The Medical Letter on Drugs and Therapeutics
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1407
Probiotics Revisited
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 Select a term to see related articles  Escherichia coli   florastor   probiotics 

Probiotics are live, nonpathogenic microorganisms (usually bacteria or yeasts) marketed as dietary supplements. They have not been approved by the FDA for any indication. Since our last article on this subject,1 some new data have become available.

MECHANISM OF ACTION — Several mechanisms have been proposed to explain how probiotics could have beneficial effects. Saccharomyces boulardii, a strain of the yeast S. cerevisiae, has been shown to inhibit the pathogenicity of bacterial toxins.2 Acetic, lactic and propionic acid produced by Lactobacillus spp. could lower intestinal pH and inhibit growth of pathogenic bacteria such as Escherichia coli and Clostridium spp. The presence of Lactobacillus spp. and other probiotics in the intestinal tract might physically or chemically prevent adhesion and colonization of pathogenic bacteria. They may also induce or enhance an immune response.

SOURCES — Probiotics can be found in various foods and dietary supplements. Yogurt is probably the most familiar source; according to the FDA, it must be made with Lactobacillus bulgaricus and Streptococcus thermophilus to be called yogurt in the US. Probiotics are also available as dietary supplements in various powders, liquids and capsules; the quantity and quality of the bacteria or yeast and the purity of these products are uncertain.

CLINICAL STUDIES — Studies of probiotics for treatment of gastrointestinal disorders, including some recent randomized controlled trials, are listed in a table on our web site (www.medicalletter.org/downloads/tml1407b-2.pdf). In addition to these, a recent meta-analysis concluded that moderate-quality evidence suggests that probiotic prophylaxis results in a large reduction in Clostridium difficile-associated diarrhea.3 Probiotics have also been used in the treatment of many other conditions, including atopic dermatitis, lactose intolerance, bacterial vaginosis, allergic rhinitis, asthma, and peptic ulcer associated with Helicobacter pylori infection.4,5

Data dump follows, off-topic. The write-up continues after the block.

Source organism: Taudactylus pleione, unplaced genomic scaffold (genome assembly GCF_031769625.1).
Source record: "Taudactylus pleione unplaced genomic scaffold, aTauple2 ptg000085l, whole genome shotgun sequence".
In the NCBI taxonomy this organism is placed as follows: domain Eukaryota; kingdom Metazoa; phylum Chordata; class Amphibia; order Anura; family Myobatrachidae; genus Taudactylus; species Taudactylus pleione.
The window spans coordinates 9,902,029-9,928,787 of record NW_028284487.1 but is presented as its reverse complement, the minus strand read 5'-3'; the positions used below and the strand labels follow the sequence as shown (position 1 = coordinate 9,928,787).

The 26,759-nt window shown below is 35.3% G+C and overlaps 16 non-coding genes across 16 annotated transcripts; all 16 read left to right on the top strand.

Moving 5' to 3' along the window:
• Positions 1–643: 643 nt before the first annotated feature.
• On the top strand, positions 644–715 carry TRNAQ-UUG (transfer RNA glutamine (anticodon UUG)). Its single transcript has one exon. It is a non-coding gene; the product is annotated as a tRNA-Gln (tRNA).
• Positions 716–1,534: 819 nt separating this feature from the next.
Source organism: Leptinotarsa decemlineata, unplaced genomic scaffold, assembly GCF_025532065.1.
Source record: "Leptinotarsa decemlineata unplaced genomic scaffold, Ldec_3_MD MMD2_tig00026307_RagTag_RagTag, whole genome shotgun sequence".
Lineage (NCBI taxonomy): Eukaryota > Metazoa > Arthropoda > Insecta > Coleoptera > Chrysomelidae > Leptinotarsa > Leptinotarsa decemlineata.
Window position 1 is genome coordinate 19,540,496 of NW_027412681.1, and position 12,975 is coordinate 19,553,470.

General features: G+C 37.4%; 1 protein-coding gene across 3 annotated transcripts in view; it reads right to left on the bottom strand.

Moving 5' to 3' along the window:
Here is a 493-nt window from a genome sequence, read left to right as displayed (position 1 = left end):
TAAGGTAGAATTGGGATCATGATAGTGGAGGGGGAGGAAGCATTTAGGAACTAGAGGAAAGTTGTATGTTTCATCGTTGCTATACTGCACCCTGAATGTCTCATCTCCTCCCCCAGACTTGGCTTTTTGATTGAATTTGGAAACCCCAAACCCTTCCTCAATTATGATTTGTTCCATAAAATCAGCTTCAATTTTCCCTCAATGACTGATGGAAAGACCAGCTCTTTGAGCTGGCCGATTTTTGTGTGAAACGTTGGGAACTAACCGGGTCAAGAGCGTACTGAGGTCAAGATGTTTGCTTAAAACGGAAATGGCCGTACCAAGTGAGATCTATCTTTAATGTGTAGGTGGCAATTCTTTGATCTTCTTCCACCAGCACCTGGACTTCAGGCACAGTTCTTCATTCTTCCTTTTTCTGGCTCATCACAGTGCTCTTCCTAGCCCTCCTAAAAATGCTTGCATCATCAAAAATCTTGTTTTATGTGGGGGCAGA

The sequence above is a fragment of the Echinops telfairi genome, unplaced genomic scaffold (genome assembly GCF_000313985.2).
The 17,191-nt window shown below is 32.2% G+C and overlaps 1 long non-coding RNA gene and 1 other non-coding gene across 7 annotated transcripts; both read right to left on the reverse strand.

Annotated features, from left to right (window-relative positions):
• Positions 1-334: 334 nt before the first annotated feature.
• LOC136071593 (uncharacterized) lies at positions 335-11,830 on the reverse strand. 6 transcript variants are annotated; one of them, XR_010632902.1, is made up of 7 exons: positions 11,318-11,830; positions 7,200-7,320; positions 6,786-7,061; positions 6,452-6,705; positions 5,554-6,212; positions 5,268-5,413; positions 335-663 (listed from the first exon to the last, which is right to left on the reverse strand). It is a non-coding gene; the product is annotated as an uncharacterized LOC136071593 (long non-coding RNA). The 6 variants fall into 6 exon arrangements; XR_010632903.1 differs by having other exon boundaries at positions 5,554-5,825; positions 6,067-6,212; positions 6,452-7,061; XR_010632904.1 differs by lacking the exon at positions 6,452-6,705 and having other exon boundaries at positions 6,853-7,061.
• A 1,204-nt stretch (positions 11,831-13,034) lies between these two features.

ADVERSE EFFECTS — Probiotics can cause gas, diarrhea, bloating and hiccups; these are usually mild and transient. Infectious complications have occurred with specific probiotics, including sepsis with Lactobacillus casei, fungemia with S. boulardii, and liver abscess due to Lactobacillus GG, all in highly immunosuppressed and/or critically ill patients, particularly those with an indwelling vascular catheter.6

DRUG INTERACTIONS — Antibiotics can inactivate bacteria-derived probiotics. Florastor, which contains S. boulardii, should not be taken with oral systemic antifungal medications, such as fluconazole.

CONCLUSION — The results of a few randomized controlled trials suggest that probiotics such as Lactobacillus spp. and Saccharomyces boulardii may be helpful in some gastrointestinal disorders, such as Clostridium difficile infection and antibiotic-associated diarrhea. While most probiotics have few, if any, adverse effects in otherwise healthy people, they have caused serious infections in some highly immunosuppressed or critically ill patients.

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